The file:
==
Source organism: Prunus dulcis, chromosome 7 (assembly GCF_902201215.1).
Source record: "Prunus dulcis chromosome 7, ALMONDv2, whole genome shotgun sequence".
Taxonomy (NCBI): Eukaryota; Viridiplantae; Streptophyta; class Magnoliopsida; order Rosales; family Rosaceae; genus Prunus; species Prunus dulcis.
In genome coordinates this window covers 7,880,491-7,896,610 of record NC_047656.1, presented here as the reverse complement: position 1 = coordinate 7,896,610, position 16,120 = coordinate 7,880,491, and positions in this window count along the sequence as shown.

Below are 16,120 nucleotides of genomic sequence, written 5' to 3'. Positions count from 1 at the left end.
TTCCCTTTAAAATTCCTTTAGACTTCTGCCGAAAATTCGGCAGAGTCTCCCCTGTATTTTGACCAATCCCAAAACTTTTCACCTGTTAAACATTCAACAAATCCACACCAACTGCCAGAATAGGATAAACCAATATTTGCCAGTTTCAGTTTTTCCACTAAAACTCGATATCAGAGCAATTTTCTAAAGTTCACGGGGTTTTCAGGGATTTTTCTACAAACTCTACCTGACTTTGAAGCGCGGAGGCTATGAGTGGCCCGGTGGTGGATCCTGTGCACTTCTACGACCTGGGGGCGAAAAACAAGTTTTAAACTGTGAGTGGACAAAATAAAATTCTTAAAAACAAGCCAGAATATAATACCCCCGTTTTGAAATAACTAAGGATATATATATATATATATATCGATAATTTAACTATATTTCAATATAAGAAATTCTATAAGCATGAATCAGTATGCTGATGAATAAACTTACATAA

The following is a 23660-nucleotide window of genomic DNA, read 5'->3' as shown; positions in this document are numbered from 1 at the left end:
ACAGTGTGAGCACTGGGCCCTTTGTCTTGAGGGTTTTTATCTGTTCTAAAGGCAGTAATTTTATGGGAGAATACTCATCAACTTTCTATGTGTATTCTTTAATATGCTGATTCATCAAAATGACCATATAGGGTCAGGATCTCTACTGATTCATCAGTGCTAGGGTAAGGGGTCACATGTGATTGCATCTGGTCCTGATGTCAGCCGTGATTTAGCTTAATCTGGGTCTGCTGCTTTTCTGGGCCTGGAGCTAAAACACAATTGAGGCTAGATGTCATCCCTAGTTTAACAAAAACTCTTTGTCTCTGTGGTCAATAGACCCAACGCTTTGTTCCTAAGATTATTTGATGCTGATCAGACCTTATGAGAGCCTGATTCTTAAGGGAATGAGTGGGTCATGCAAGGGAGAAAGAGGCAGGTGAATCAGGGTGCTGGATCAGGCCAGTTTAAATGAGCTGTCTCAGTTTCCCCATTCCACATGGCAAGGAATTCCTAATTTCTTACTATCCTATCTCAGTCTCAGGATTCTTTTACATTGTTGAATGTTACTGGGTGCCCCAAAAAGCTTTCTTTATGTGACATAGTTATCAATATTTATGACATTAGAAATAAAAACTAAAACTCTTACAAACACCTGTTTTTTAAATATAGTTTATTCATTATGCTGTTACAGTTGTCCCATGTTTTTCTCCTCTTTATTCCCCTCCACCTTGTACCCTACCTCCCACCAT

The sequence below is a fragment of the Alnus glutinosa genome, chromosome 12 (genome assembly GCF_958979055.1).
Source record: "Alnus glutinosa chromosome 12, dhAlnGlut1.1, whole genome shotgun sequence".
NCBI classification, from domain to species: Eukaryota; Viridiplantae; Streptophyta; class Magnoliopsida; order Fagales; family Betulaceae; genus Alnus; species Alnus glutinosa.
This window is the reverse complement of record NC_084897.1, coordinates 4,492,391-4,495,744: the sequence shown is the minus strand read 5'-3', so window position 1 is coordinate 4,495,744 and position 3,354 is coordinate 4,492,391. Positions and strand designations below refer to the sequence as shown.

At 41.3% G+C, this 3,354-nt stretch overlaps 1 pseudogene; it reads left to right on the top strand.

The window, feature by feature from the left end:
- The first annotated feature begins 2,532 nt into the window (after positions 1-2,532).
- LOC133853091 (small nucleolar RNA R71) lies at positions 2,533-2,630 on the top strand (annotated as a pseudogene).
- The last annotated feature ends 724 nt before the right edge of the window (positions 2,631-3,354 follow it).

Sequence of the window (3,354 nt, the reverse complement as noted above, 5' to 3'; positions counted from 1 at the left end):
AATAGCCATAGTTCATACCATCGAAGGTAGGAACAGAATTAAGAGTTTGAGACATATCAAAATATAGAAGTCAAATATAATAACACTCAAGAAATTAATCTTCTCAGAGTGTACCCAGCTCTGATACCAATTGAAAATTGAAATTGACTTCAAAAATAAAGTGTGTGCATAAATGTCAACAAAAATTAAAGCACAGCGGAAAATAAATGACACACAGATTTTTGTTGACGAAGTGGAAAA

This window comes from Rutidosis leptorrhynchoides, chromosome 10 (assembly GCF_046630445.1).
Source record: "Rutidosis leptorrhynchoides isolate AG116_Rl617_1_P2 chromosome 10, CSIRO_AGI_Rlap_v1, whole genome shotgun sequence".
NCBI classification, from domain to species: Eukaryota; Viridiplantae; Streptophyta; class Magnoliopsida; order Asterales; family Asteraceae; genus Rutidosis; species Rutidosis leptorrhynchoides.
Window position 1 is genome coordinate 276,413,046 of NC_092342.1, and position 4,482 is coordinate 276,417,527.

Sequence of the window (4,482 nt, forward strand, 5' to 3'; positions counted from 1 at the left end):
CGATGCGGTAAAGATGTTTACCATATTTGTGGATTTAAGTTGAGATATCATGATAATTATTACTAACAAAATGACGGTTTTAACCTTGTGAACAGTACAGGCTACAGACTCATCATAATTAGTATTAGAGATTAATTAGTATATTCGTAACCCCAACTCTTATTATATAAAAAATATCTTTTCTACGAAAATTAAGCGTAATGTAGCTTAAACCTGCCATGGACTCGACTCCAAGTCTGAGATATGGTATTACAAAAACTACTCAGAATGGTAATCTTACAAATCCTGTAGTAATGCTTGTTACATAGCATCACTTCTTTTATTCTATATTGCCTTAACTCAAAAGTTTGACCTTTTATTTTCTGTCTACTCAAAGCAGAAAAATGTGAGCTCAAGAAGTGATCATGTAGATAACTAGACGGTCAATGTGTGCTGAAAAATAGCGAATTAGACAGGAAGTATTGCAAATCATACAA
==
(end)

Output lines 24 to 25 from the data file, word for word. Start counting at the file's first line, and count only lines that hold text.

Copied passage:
Sequence of the window (4,482 nt, forward strand, 5' to 3'; positions counted from 1 at the left end):
CGATGCGGTAAAGATGTTTACCATATTTGTGGATTTAAGTTGAGATATCATGATAATTATTACTAACAAAATGACGGTTTTAACCTTGTGAACAGTACAGGCTACAGACTCATCATAATTAGTATTAGAGATTAATTAGTATATTCGTAACCCCAACTCTTATTATATAAAAAATATCTTTTCTACGAAAATTAAGCGTAATGTAGCTTAAACCTGCCATGGACTCGACTCCAAGTCTGAGATATGGTATTACAAAAACTACTCAGAATGGTAATCTTACAAATCCTGTAGTAATGCTTGTTACATAGCATCACTTCTTTTATTCTATATTGCCTTAACTCAAAAGTTTGACCTTTTATTTTCTGTCTACTCAAAGCAGAAAAATGTGAGCTCAAGAAGTGATCATGTAGATAACTAGACGGTCAATGTGTGCTGAAAAATAGCGAATTAGACAGGAAGTATTGCAAATCATACAA